Deselections? You can’t “cut across” local parties’ inner workings, says Diane Abbott


Diane Abbott today appeared to leave the door open to Labour deselections as she said local parties’ inner workings should not be cut across.

The shadow home secretary also told Progress conference that Jeremy Corbyn had never called for deselections, as she praised the last Labour government, and said the party leadership is focussed on winning the next election, whenever it comes.

“A Labour government, that I may not have always agreed with, transformed the lives of my constituents,” she said.

“Some say the left of the party don’t care about winning, this Hackney MP always does”.

Abbott was speaking at a panel event called ‘Lots done, lots to be done: How do we bring this Tory government to an end?’. She was there alongside Caroline Flint and Peter Kyle, as well as former YouGov president Peter Kellner, in a session chaired by former special adviser and comedian Ayesha Hazarika.

Kyle, the Hove and Portslade MP who received the largest Tory-to-Labour swing in the country, was clear that the party needs to broaden its support base to win in a future election. The fact that many who need the Labour party most aren’t voting for us should be a cause for concern, he said.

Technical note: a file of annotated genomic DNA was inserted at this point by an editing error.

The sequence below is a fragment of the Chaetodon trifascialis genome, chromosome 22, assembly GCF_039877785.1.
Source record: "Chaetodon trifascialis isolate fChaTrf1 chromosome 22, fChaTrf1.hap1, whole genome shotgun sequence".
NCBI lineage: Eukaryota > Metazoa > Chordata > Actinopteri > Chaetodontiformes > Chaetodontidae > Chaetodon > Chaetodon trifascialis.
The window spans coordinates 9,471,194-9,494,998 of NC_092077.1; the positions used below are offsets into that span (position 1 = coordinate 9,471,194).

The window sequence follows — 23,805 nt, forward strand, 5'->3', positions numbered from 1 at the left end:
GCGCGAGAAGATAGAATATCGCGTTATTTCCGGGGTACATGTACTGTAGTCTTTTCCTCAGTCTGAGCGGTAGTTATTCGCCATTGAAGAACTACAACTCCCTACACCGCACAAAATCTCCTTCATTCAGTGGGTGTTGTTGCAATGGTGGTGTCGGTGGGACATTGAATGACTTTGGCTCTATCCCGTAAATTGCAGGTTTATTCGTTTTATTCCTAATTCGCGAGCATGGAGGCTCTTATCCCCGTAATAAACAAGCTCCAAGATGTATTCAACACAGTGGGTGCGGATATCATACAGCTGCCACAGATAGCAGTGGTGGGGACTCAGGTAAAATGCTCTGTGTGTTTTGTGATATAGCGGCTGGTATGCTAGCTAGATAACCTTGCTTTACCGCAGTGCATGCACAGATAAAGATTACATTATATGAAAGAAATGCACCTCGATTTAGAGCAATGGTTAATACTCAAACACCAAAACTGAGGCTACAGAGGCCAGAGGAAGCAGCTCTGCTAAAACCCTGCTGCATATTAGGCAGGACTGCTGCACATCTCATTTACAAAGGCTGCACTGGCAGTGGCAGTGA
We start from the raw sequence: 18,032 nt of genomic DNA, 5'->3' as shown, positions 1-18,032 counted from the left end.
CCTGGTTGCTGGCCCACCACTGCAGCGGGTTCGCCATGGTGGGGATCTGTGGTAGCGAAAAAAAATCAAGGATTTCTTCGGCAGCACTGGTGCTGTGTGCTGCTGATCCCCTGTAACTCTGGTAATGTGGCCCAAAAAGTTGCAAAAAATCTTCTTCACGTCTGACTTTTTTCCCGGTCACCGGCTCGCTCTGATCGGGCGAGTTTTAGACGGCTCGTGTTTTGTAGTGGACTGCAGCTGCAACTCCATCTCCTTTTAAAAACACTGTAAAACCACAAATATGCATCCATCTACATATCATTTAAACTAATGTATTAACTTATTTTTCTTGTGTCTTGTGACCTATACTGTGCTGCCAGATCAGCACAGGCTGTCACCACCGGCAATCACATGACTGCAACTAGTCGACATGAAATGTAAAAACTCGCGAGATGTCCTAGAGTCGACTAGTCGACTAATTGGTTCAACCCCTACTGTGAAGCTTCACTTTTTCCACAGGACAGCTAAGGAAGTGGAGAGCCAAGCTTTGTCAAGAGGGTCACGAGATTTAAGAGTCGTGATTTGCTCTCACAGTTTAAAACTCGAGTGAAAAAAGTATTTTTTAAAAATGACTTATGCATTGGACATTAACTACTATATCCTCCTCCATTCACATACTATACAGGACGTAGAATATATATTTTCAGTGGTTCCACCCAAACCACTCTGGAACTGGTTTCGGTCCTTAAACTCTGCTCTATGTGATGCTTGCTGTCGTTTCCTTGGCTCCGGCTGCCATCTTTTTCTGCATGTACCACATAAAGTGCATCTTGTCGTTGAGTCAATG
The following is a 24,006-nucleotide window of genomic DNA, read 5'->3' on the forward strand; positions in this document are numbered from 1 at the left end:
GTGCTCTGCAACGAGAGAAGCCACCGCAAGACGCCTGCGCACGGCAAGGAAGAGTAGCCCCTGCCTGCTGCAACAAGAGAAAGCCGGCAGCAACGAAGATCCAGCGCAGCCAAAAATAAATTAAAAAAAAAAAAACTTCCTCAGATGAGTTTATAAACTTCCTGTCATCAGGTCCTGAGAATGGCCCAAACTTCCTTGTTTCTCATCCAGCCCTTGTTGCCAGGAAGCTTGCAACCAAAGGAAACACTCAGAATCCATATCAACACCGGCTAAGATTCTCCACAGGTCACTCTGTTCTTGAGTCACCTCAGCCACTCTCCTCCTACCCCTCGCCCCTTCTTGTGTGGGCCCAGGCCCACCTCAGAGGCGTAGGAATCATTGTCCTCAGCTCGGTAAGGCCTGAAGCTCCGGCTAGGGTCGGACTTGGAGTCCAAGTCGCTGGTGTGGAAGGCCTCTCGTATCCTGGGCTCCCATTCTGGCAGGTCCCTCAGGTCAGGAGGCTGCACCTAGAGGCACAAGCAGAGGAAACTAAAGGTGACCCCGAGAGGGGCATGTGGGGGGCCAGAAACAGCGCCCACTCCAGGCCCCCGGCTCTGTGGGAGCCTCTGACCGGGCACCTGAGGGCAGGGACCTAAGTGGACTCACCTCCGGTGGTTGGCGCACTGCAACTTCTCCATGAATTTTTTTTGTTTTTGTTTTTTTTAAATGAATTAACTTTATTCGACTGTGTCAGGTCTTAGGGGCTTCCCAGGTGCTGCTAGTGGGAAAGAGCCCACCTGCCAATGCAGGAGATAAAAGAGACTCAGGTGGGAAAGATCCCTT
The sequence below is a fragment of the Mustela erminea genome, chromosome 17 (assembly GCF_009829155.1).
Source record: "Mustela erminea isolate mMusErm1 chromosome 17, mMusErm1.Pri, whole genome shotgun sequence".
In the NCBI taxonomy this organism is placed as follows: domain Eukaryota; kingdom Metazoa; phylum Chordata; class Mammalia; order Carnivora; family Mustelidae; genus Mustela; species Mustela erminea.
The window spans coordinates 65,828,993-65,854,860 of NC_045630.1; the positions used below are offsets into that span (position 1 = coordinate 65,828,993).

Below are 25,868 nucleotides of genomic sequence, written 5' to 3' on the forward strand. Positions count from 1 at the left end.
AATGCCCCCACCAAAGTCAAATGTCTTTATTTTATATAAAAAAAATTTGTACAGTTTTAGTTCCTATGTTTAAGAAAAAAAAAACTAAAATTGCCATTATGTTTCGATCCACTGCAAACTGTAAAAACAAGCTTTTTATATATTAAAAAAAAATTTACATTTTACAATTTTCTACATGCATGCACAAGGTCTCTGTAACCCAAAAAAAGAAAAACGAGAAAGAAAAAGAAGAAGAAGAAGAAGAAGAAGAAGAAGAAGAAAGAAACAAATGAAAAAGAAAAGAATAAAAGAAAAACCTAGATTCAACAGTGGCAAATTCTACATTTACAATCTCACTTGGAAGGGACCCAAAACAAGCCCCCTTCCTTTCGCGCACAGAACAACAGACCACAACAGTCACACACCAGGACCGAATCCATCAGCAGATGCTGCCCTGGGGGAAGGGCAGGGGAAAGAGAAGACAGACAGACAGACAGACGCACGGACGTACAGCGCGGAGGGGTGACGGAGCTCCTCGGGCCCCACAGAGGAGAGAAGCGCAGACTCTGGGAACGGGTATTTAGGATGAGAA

“Broadening our appeal is not just a convenient strategy, it’s the right thing to do,” he said.

Kyle criticised the manifesto’s focus on issues that concern certain groups more than others, saying: “we need to broaden our offer – on transport, we can’t just keep talking about who owns the railways.”

The policy of free tuition fees were also critiqued by Kyle, who said “if we’re going to talk about student debt, we need to talk at least as much about debt from sixth form colleges and students on vocational pathways.”

Abbott agreed with the importance of supporting people elsewhere in further education and said that young people in Hackney were more effected by the changes to EMA allowance.

Kellner, the only non-politician on the panel, suggested that the Labour manifesto had been disingenuous for suggesting that any Brexit deal could leave Britain in a better state. He remains an ardent Remainer.

Flint dismissed any idea that Britain could stay in the EU after the referendum result, describing it as “b******s”. She criticised the remain campaign itself as too metropolitan and middle class.

“In the circumstances pretty amazing that more MPs in leave seats did not lose,” she said.

The former government minister pointed to the tight results in Ashfield and Bishop Auckland, along with the loss of seats such as Mansfield, as evidence that Labour needs to do more to shore up and build support in Leave seats. She described the election result as the revenge of the Remainers.

She asked: “are we now a party of Liberals like the Democrats in the US or a party rooted in the class system?” whilst pointing Labour’s loss of working class voters.

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